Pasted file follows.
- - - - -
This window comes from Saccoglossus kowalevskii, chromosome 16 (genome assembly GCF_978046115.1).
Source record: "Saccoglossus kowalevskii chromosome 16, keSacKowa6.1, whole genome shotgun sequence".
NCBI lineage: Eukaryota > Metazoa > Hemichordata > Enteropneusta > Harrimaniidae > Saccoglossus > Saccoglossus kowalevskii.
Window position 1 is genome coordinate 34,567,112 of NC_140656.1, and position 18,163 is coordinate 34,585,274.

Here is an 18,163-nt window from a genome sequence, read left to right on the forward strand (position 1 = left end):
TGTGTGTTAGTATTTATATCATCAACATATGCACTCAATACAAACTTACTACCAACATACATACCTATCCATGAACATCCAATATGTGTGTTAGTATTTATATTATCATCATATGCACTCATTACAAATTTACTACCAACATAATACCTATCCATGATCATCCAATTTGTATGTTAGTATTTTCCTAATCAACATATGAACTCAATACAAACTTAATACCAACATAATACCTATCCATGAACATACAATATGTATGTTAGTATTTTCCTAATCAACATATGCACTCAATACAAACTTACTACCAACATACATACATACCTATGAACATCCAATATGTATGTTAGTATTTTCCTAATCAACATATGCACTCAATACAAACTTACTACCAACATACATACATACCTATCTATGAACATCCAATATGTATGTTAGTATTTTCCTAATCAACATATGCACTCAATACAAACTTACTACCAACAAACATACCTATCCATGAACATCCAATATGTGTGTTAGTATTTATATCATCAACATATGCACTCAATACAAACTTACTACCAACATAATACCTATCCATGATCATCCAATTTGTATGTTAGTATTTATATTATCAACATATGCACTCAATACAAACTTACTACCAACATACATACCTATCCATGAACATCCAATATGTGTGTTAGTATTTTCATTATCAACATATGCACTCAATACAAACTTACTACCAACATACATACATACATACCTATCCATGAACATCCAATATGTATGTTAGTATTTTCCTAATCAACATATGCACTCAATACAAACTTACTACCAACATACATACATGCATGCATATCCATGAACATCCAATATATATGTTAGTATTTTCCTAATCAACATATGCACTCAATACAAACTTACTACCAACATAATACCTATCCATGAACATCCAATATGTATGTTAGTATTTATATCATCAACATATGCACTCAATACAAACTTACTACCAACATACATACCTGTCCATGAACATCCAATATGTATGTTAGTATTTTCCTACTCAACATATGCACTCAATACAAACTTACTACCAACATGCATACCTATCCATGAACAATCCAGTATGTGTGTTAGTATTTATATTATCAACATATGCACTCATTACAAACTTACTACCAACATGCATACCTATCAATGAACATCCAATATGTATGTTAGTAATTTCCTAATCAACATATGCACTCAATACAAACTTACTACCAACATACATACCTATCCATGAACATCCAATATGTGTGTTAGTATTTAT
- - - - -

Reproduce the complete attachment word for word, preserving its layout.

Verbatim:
This window comes from Saccoglossus kowalevskii, chromosome 16 (genome assembly GCF_978046115.1).
Source record: "Saccoglossus kowalevskii chromosome 16, keSacKowa6.1, whole genome shotgun sequence".
NCBI lineage: Eukaryota > Metazoa > Hemichordata > Enteropneusta > Harrimaniidae > Saccoglossus > Saccoglossus kowalevskii.
Window position 1 is genome coordinate 34,567,112 of NC_140656.1, and position 18,163 is coordinate 34,585,274.

Here is an 18,163-nt window from a genome sequence, read left to right on the forward strand (position 1 = left end):
TGTGTGTTAGTATTTATATCATCAACATATGCACTCAATACAAACTTACTACCAACATACATACCTATCCATGAACATCCAATATGTGTGTTAGTATTTATATTATCATCATATGCACTCATTACAAATTTACTACCAACATAATACCTATCCATGATCATCCAATTTGTATGTTAGTATTTTCCTAATCAACATATGAACTCAATACAAACTTAATACCAACATAATACCTATCCATGAACATACAATATGTATGTTAGTATTTTCCTAATCAACATATGCACTCAATACAAACTTACTACCAACATACATACATACCTATGAACATCCAATATGTATGTTAGTATTTTCCTAATCAACATATGCACTCAATACAAACTTACTACCAACATACATACATACCTATCTATGAACATCCAATATGTATGTTAGTATTTTCCTAATCAACATATGCACTCAATACAAACTTACTACCAACAAACATACCTATCCATGAACATCCAATATGTGTGTTAGTATTTATATCATCAACATATGCACTCAATACAAACTTACTACCAACATAATACCTATCCATGATCATCCAATTTGTATGTTAGTATTTATATTATCAACATATGCACTCAATACAAACTTACTACCAACATACATACCTATCCATGAACATCCAATATGTGTGTTAGTATTTTCATTATCAACATATGCACTCAATACAAACTTACTACCAACATACATACATACATACCTATCCATGAACATCCAATATGTATGTTAGTATTTTCCTAATCAACATATGCACTCAATACAAACTTACTACCAACATACATACATGCATGCATATCCATGAACATCCAATATATATGTTAGTATTTTCCTAATCAACATATGCACTCAATACAAACTTACTACCAACATAATACCTATCCATGAACATCCAATATGTATGTTAGTATTTATATCATCAACATATGCACTCAATACAAACTTACTACCAACATACATACCTGTCCATGAACATCCAATATGTATGTTAGTATTTTCCTACTCAACATATGCACTCAATACAAACTTACTACCAACATGCATACCTATCCATGAACAATCCAGTATGTGTGTTAGTATTTATATTATCAACATATGCACTCATTACAAACTTACTACCAACATGCATACCTATCAATGAACATCCAATATGTATGTTAGTAATTTCCTAATCAACATATGCACTCAATACAAACTTACTACCAACATACATACCTATCCATGAACATCCAATATGTGTGTTAGTATTTAT